KL’s twin towers stay out of sight

//KL’s twin towers stay out of sight

New vistas of London will open up when The View from The Shard observation platform welcomes its first paying visitors in February. It might not be as tall as the half-mile-high deck at Dubai’s Burj Khalifa, or even Sky100 in Hong Kong, but without a pre-booked timed tickets system there could be queues around the block and half way across London Bridge.
The trouble is, it’s impossible to guarantee the weather when scheduling a visit weeks in advance; if it doesn’t co-operate, there may be nothing to see and a visit could prove pointless.
My ascent of Burj Khalifa, during a Brilliance of the Seas cruise, provided unrivalled views across the city and the desert at night. I was less fortunate in Hong Kong earlier this year – the summit of the International Commerce Centre was well above cloud level, and it was possible only to catch fleeting glimpses of boats at anchor in the Typhoon Shelter below.
My fellow Voyages to Antiquity passengers from Aegean Odyssey faced a different problem on a visit to Kuala Lumpur this weekend. It wasn’t looking down that was the issue, but looking up.
In line with Voyages’ theme and ethos, most had signed up for the excursion in order to visit the national museum and possibly to buy souvenirs from the handicrafts on sale at the Central Market, but many were also hoping to see the iconic Petronas Towers.
Unfortunately, the weather had other ideas. While rain is to expected in this part of Malaysia at this time of year – and locals can almost set their watches by its daily arrival – Sunday’s torrential thunderstorm was exceptional.
The museum visit involved a hasty dash under plastic ponchos from the coach to the entrance and once inside the tour of the colonial gallery was accompanied by a tattoo of raindrops on the roof and the constant crack, rumble and roar of violent thunder overhead.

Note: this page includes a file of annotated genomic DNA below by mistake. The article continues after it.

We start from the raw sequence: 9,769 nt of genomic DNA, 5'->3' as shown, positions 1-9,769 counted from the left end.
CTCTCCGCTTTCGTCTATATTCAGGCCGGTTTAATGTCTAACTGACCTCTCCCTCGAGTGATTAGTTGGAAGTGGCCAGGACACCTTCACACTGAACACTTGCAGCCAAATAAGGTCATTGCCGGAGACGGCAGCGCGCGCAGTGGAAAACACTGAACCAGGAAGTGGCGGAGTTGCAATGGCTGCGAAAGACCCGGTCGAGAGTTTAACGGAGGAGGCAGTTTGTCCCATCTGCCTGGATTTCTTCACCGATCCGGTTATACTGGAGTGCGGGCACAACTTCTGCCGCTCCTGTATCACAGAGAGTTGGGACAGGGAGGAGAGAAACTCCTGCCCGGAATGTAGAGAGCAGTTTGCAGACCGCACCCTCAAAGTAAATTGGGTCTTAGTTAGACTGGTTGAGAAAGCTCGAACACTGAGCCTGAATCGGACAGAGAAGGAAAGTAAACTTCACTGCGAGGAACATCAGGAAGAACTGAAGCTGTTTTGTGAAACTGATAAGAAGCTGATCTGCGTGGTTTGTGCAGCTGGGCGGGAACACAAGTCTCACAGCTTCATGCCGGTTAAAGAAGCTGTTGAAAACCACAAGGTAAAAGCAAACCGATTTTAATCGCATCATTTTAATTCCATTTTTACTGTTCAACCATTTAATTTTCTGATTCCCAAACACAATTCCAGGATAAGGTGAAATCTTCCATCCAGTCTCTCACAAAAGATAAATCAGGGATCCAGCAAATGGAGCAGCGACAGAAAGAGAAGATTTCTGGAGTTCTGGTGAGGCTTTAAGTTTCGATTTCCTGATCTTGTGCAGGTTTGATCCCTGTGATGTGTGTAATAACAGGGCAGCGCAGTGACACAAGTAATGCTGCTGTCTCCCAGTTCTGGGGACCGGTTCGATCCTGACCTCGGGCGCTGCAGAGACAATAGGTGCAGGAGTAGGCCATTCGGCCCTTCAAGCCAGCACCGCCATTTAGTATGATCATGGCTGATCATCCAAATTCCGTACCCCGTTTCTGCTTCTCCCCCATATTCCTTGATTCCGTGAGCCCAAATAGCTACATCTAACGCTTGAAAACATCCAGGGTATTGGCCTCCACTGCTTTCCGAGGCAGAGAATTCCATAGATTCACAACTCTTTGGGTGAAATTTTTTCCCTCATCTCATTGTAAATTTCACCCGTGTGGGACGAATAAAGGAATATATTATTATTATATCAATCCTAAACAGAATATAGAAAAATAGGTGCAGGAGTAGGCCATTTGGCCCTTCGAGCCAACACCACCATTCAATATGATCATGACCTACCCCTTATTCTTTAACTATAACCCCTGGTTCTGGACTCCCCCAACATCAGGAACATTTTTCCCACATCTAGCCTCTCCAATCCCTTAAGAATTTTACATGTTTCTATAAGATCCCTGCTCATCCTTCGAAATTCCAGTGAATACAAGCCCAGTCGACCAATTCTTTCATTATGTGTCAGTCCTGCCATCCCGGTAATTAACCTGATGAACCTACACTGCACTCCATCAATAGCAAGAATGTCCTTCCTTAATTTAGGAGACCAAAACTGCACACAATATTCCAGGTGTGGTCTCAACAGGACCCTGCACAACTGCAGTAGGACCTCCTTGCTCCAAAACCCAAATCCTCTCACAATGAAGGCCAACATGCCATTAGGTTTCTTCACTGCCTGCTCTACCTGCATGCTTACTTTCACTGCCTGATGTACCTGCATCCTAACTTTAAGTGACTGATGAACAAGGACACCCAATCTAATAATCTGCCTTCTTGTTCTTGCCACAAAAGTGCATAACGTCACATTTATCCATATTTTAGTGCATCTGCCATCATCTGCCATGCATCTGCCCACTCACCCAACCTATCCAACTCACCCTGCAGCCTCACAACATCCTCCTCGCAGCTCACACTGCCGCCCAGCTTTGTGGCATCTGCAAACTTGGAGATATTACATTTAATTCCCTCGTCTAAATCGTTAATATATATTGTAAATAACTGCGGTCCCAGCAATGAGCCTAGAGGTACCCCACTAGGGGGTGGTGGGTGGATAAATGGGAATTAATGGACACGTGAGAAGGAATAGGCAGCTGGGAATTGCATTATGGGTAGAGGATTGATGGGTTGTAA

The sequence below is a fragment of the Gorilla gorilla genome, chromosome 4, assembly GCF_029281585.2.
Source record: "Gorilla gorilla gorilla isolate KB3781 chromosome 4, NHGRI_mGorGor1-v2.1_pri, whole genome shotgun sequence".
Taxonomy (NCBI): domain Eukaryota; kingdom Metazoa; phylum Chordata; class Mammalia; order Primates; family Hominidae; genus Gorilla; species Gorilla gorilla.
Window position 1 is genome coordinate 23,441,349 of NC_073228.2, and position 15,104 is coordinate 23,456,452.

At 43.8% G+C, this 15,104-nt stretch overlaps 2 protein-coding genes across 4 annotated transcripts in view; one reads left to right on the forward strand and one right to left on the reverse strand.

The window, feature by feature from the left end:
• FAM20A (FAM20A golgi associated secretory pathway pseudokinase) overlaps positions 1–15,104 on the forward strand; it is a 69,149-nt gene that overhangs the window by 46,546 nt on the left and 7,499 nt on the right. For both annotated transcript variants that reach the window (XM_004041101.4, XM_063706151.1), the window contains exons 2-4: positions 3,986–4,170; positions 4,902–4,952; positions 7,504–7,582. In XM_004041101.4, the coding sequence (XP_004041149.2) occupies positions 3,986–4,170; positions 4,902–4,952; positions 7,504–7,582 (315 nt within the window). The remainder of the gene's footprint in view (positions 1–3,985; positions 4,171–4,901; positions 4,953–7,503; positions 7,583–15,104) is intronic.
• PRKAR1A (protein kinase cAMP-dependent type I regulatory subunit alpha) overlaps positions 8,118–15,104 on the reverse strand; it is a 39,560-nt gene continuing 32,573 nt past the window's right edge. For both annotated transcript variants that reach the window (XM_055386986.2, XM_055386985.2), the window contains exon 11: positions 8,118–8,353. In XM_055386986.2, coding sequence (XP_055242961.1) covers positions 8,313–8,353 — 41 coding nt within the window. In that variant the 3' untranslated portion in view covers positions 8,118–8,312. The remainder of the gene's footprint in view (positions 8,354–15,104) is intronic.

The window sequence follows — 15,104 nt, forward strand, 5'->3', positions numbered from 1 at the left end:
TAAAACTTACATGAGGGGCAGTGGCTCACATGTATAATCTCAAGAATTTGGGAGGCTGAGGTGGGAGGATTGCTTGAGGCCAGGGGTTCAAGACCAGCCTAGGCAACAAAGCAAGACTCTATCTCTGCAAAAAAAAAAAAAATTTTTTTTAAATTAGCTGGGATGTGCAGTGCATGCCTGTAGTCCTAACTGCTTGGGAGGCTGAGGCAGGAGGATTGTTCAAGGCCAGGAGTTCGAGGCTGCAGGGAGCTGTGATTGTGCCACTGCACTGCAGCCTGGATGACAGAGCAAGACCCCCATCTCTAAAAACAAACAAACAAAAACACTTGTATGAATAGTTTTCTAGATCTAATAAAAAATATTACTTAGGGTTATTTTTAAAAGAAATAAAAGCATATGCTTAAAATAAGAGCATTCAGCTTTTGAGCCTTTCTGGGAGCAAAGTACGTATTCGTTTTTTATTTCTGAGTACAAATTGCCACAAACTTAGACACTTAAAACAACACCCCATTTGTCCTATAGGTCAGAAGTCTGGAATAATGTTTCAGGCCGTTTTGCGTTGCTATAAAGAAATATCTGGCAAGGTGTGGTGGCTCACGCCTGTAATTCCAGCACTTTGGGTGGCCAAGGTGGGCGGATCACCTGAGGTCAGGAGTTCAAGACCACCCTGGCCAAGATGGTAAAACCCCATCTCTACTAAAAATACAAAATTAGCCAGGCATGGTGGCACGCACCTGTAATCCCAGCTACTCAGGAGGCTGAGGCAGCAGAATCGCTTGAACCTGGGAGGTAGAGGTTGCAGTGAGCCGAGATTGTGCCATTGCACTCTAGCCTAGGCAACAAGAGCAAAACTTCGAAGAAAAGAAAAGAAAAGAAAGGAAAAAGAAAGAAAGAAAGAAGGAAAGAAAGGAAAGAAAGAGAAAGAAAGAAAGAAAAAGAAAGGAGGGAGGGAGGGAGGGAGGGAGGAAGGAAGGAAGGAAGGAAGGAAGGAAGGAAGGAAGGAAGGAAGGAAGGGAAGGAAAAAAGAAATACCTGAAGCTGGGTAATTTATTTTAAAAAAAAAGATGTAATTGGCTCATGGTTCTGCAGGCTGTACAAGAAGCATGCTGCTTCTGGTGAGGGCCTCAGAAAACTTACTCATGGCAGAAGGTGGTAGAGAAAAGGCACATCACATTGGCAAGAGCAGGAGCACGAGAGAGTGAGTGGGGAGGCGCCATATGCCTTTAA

The river which gives the city its name came perilously close to breaking its banks, and some sections of the city’s roads were flooded, adding chaos to the traffic queues caused by Christmas shoppers (in a predominantly Muslim country).
The twin towers – usually visible from many parts of the capital – remained stubbornly out of sight, concealed by mist and low clouds.
So we settled instead for glimpses of the lavish new royal palace and a drive-by viewing of the national mosque which, appropriately enough, is designed with a roof like an open umbrella. Even more fascinating were the floods and the near-chaos they brought.
But at least we were eventually able to return to Port Klang and Aegean Odyssey, waiting to take us on the next step of the journey, to Phuket.

By | 2015-04-15T20:48:36+00:00 10 December 2012|Cruise Destinations|1 Comment

About the Author:

John Honeywell is a travel writer specialising in cruise ships and cruise travel. Winner of CLIA UK's Contribution to Cruise award 2017.

One Comment

  1. Janita Ochse 11 December 2012 at 6:02 pm - Reply

    It sounds very much as if Aegean Odyssey staff and crew had their hands full – of passengers and flooded roads.From your delightful blog it sounds as if you were enjoying it AND the best safe haven was Aegean Odyssey – that is no surprise – they are used to water!

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